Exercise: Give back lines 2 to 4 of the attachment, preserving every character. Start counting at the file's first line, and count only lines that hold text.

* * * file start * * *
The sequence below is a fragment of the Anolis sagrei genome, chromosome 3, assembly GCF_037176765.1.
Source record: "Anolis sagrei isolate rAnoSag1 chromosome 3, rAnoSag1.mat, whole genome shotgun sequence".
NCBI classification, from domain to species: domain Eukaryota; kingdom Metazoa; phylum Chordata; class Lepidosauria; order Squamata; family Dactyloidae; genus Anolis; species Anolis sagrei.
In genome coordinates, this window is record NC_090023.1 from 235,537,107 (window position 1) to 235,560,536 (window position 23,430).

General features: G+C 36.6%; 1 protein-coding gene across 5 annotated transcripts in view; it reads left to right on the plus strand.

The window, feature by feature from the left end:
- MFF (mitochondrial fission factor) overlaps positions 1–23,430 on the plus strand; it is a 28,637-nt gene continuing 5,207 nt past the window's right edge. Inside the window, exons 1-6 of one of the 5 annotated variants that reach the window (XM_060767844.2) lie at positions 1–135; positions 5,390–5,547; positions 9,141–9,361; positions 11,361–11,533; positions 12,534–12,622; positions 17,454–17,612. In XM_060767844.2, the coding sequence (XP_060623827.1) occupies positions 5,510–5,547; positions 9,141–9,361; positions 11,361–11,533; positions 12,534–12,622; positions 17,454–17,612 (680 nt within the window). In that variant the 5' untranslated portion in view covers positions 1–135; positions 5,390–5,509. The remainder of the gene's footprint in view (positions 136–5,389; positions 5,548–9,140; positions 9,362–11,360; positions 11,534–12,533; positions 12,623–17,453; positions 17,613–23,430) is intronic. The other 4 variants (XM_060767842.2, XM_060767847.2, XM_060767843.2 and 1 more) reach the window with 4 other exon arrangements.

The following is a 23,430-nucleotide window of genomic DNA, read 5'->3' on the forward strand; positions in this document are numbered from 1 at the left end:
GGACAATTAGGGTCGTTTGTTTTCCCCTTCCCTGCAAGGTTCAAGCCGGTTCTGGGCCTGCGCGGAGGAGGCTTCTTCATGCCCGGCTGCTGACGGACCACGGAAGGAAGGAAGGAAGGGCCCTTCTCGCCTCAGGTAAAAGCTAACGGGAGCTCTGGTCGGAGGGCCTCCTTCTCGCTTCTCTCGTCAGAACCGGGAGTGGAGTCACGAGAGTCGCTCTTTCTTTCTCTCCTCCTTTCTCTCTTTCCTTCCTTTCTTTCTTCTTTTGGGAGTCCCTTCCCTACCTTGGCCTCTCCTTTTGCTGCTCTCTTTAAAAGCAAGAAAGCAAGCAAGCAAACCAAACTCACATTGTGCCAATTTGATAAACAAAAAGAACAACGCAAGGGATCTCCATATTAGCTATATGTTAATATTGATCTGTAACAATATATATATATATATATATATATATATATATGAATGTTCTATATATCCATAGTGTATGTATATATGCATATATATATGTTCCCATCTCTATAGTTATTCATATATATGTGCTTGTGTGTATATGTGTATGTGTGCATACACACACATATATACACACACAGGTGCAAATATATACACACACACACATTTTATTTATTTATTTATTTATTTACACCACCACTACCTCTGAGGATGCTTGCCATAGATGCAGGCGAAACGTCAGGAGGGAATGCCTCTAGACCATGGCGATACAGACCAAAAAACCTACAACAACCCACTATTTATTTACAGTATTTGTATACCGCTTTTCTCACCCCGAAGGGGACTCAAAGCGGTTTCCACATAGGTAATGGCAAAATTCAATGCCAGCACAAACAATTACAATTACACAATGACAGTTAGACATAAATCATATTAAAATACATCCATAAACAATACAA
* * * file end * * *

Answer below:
Source record: "Anolis sagrei isolate rAnoSag1 chromosome 3, rAnoSag1.mat, whole genome shotgun sequence".
NCBI classification, from domain to species: domain Eukaryota; kingdom Metazoa; phylum Chordata; class Lepidosauria; order Squamata; family Dactyloidae; genus Anolis; species Anolis sagrei.
In genome coordinates, this window is record NC_090023.1 from 235,537,107 (window position 1) to 235,560,536 (window position 23,430).